There is no blank sheet—
no white, unblemished page
on which to letter words
together, even in the highlands.

Once when I was there in awe
and almost nothing, irrelevant
but to breathe and drink from streams
of melting snow off peaks

like granite teeth sunk into the blue,
blue sky, lost in my insignificance—
the paper I carried from the world
below was smudged and dirty.

So it is with we humans, never free,
never clean enough to pen
the perfect words without shadows,
without darkness leaking starlight.


Required Reading:




                                                        The War Prayer
                                                                    by Mark Twain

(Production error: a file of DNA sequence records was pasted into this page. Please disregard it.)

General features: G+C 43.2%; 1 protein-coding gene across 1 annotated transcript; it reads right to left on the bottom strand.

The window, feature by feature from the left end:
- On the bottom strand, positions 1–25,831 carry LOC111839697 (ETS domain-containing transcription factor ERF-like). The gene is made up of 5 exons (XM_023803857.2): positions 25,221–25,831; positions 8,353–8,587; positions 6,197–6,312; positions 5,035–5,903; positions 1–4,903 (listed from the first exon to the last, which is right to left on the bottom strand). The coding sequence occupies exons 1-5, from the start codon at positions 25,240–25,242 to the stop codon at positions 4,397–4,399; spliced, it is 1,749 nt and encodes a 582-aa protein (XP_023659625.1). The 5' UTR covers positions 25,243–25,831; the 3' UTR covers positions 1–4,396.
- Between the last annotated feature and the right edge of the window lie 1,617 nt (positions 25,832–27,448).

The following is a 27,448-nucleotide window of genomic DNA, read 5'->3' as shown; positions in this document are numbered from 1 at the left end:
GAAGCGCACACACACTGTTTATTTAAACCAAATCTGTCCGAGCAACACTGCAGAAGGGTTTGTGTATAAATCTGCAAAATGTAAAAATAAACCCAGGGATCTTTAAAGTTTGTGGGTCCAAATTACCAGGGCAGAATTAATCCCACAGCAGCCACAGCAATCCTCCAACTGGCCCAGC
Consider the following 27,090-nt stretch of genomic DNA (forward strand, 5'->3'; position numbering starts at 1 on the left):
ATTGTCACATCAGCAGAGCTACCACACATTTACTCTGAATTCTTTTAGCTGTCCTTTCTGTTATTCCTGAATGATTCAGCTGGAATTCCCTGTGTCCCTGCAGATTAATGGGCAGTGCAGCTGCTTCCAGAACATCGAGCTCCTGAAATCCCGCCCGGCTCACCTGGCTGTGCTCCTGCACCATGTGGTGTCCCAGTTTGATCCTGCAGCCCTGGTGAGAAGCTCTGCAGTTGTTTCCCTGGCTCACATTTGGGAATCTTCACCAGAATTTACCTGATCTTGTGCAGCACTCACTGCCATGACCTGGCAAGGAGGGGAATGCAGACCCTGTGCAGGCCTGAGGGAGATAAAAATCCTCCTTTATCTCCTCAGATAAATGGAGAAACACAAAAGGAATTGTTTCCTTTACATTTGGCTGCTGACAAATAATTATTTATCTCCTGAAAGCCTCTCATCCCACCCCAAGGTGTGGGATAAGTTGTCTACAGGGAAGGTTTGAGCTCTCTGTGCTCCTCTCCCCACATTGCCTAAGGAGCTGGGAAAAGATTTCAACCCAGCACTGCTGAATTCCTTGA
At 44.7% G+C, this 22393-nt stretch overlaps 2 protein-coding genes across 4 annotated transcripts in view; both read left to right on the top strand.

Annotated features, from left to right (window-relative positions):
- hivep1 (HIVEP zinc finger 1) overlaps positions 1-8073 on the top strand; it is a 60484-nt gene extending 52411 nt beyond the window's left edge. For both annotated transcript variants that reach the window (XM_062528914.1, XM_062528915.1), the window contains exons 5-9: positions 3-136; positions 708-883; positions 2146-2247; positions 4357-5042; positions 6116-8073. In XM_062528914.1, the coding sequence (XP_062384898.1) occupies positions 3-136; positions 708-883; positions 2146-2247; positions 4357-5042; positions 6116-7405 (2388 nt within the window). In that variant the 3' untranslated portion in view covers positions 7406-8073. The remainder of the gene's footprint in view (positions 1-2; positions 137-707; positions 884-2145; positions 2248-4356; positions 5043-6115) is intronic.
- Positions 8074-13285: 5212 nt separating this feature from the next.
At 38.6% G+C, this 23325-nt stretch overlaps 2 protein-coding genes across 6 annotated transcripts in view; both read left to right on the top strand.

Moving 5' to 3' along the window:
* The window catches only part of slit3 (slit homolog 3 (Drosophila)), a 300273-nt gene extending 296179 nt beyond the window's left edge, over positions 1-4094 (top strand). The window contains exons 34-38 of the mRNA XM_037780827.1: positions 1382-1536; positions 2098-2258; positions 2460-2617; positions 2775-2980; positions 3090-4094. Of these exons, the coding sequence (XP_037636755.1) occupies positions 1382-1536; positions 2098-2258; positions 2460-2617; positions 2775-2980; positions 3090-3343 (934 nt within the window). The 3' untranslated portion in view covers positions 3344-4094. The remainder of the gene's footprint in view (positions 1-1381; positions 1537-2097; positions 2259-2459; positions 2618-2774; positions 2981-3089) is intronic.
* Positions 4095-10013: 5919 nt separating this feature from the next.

It was a time of great and exalting excitement. The country was up in arms, the war was on, in every breast burned the holy fire of patriotism; the drums were beating, the bands playing, the toy pistols popping, the bunched firecrackers hissing and spluttering; on every hand and far down the receding and fading spread of roofs and balconies a fluttering wilderness of flags flashed in the sun; daily the young volunteers marched down the wide avenue gay and fine in their new uniforms, the proud fathers and mothers and sisters and sweethearts cheering them with voices choked with happy emotion as they swung by; nightly the packed mass meetings listened, panting, to patriot oratory which stirred the deepest deeps of their hearts, and which they interrupted at briefest intervals with cyclones of applause, the tears running down their cheeks the while; in the churches the pastors preached devotion to flag and country, and invoked the God of Battles, beseeching His aid in our good cause in outpouring of fervid eloquence which moved every listener. It was indeed a glad and gracious time, and the half dozen rash spirits that ventured to disapprove of the war and cast a doubt upon its righteousness straightway got such a stern and angry warning that for their personal safety’s sake they quickly shrank out of sight and offended no more in that way.